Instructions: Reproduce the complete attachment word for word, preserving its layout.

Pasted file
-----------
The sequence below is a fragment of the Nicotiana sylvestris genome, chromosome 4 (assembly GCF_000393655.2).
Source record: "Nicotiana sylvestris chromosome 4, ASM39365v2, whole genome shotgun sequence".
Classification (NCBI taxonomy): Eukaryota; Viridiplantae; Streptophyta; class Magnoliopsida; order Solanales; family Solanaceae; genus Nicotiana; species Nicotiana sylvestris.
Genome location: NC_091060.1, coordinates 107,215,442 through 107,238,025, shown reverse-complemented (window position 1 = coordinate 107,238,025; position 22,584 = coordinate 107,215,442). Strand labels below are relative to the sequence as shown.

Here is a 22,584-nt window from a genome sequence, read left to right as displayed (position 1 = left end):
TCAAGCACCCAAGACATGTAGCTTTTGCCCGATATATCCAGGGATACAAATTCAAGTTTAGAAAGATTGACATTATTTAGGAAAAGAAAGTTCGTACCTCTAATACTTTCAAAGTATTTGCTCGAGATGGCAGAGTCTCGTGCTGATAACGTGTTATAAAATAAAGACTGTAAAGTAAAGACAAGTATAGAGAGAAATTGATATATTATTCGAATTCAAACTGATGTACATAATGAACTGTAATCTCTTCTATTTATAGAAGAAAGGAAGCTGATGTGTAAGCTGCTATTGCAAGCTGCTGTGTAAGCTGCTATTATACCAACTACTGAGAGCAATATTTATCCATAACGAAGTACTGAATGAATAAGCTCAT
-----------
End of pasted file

The sequence below is a fragment of the Nicotiana sylvestris genome, chromosome 4 (assembly GCF_000393655.2).
Source record: "Nicotiana sylvestris chromosome 4, ASM39365v2, whole genome shotgun sequence".
Classification (NCBI taxonomy): Eukaryota; Viridiplantae; Streptophyta; class Magnoliopsida; order Solanales; family Solanaceae; genus Nicotiana; species Nicotiana sylvestris.
Genome location: NC_091060.1, coordinates 107,215,442 through 107,238,025, shown reverse-complemented (window position 1 = coordinate 107,238,025; position 22,584 = coordinate 107,215,442). Strand labels below are relative to the sequence as shown.

Here is a 22,584-nt window from a genome sequence, read left to right as displayed (position 1 = left end):
TCAAGCACCCAAGACATGTAGCTTTTGCCCGATATATCCAGGGATACAAATTCAAGTTTAGAAAGATTGACATTATTTAGGAAAAGAAAGTTCGTACCTCTAATACTTTCAAAGTATTTGCTCGAGATGGCAGAGTCTCGTGCTGATAACGTGTTATAAAATAAAGACTGTAAAGTAAAGACAAGTATAGAGAGAAATTGATATATTATTCGAATTCAAACTGATGTACATAATGAACTGTAATCTCTTCTATTTATAGAAGAAAGGAAGCTGATGTGTAAGCTGCTATTGCAAGCTGCTGTGTAAGCTGCTATTATACCAACTACTGAGAGCAATATTTATCCATAACGAAGTACTGAATGAATAAGCTCAT